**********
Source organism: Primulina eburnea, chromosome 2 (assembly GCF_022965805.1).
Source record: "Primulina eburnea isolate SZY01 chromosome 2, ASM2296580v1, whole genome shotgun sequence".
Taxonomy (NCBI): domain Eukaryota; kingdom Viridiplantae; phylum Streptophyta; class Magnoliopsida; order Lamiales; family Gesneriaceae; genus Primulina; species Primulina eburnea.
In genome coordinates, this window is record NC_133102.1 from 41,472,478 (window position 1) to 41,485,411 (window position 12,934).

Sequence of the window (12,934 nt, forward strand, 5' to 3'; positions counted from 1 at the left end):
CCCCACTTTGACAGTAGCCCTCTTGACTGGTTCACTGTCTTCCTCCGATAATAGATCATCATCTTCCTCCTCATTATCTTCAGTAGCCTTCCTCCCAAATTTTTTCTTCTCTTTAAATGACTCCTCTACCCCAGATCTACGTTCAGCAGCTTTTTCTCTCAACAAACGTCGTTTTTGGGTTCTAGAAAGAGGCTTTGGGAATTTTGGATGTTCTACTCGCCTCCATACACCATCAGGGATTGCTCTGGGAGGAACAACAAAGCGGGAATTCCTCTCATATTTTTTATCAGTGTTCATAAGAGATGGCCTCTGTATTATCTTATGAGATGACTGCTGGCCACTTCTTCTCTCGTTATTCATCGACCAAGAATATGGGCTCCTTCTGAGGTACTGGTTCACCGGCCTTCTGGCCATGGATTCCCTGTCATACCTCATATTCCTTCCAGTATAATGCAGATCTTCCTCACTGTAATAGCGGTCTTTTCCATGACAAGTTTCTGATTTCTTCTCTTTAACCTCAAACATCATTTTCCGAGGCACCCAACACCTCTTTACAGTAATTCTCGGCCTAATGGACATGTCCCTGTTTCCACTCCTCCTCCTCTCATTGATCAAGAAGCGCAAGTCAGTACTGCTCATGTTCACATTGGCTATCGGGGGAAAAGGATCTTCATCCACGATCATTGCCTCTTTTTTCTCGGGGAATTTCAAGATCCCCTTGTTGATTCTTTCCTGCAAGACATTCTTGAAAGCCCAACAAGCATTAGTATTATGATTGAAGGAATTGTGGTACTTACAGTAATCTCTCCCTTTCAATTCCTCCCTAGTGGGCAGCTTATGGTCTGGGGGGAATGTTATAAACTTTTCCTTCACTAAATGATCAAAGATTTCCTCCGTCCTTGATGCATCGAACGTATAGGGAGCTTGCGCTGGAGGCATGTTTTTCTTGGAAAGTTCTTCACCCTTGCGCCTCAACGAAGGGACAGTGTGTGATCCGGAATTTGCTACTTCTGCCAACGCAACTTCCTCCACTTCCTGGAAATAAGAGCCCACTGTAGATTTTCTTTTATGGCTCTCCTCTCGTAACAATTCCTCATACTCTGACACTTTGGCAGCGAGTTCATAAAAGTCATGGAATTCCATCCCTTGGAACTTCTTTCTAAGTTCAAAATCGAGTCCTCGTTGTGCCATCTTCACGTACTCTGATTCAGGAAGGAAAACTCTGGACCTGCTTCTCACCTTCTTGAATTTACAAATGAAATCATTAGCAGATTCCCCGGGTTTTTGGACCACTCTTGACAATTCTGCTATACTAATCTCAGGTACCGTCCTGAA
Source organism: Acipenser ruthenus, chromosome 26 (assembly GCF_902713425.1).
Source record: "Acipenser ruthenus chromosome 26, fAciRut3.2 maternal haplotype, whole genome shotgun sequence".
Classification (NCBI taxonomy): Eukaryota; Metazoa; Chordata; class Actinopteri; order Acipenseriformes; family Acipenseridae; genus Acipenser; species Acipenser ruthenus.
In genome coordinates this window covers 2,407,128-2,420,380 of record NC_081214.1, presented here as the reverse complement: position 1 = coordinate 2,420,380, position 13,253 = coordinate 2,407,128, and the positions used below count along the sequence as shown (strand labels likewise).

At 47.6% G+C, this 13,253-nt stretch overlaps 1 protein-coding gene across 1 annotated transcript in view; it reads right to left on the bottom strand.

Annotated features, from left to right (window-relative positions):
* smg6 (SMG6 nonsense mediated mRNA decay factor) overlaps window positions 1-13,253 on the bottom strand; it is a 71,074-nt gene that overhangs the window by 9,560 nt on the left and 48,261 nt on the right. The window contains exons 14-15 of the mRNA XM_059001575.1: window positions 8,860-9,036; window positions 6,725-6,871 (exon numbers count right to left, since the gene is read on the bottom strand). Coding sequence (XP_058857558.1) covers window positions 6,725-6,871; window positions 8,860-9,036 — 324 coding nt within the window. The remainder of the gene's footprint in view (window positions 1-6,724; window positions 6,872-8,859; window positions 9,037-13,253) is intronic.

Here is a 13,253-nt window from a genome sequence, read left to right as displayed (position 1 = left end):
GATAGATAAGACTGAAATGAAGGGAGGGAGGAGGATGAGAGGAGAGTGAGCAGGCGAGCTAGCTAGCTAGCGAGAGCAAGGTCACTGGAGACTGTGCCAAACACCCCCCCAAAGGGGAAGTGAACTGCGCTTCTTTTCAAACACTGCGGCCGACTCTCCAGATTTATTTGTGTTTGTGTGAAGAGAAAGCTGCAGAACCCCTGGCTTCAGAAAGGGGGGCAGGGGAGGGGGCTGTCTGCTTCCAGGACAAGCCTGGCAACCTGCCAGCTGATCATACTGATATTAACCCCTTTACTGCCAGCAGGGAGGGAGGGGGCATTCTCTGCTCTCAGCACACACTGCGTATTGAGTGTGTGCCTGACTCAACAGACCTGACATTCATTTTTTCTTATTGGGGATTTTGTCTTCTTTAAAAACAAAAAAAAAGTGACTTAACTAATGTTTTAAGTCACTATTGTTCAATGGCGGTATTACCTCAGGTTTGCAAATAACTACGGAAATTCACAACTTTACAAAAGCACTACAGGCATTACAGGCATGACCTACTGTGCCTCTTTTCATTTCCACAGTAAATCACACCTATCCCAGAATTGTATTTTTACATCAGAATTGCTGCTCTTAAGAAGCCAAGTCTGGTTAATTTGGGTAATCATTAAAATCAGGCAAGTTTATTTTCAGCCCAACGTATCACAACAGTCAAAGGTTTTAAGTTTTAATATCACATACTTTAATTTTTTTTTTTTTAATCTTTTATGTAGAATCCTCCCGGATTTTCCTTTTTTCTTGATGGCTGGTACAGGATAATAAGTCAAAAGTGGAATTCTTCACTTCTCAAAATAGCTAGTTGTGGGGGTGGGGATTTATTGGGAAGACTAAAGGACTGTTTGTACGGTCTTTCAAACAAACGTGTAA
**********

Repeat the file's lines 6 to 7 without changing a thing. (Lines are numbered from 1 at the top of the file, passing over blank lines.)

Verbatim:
CCCCACTTTGACAGTAGCCCTCTTGACTGGTTCACTGTCTTCCTCCGATAATAGATCATCATCTTCCTCCTCATTATCTTCAGTAGCCTTCCTCCCAAATTTTTTCTTCTCTTTAAATGACTCCTCTACCCCAGATCTACGTTCAGCAGCTTTTTCTCTCAACAAACGTCGTTTTTGGGTTCTAGAAAGAGGCTTTGGGAATTTTGGATGTTCTACTCGCCTCCATACACCATCAGGGATTGCTCTGGGAGGAACAACAAAGCGGGAATTCCTCTCATATTTTTTATCAGTGTTCATAAGAGATGGCCTCTGTATTATCTTATGAGATGACTGCTGGCCACTTCTTCTCTCGTTATTCATCGACCAAGAATATGGGCTCCTTCTGAGGTACTGGTTCACCGGCCTTCTGGCCATGGATTCCCTGTCATACCTCATATTCCTTCCAGTATAATGCAGATCTTCCTCACTGTAATAGCGGTCTTTTCCATGACAAGTTTCTGATTTCTTCTCTTTAACCTCAAACATCATTTTCCGAGGCACCCAACACCTCTTTACAGTAATTCTCGGCCTAATGGACATGTCCCTGTTTCCACTCCTCCTCCTCTCATTGATCAAGAAGCGCAAGTCAGTACTGCTCATGTTCACATTGGCTATCGGGGGAAAAGGATCTTCATCCACGATCATTGCCTCTTTTTTCTCGGGGAATTTCAAGATCCCCTTGTTGATTCTTTCCTGCAAGACATTCTTGAAAGCCCAACAAGCATTAGTATTATGATTGAAGGAATTGTGGTACTTACAGTAATCTCTCCCTTTCAATTCCTCCCTAGTGGGCAGCTTATGGTCTGGGGGGAATGTTATAAACTTTTCCTTCACTAAATGATCAAAGATTTCCTCCGTCCTTGATGCATCGAACGTATAGGGAGCTTGCGCTGGAGGCATGTTTTTCTTGGAAAGTTCTTCACCCTTGCGCCTCAACGAAGGGACAGTGTGTGATCCGGAATTTGCTACTTCTGCCAACGCAACTTCCTCCACTTCCTGGAAATAAGAGCCCACTGTAGATTTTCTTTTATGGCTCTCCTCTCGTAACAATTCCTCATACTCTGACACTTTGGCAGCGAGTTCATAAAAGTCATGGAATTCCATCCCTTGGAACTTCTTTCTAAGTTCAAAATCGAGTCCTCGTTGTGCCATCTTCACGTACTCTGATTCAGGAAGGAAAACTCTGGACCTGCTTCTCACCTTCTTGAATTTACAAATGAAATCATTAGCAGATTCCCCGGGTTTTTGGACCACTCTTGACAATTCTGCTATACTAATCTCAGGTACCGTCCTGAA
Source organism: Acipenser ruthenus, chromosome 26 (assembly GCF_902713425.1).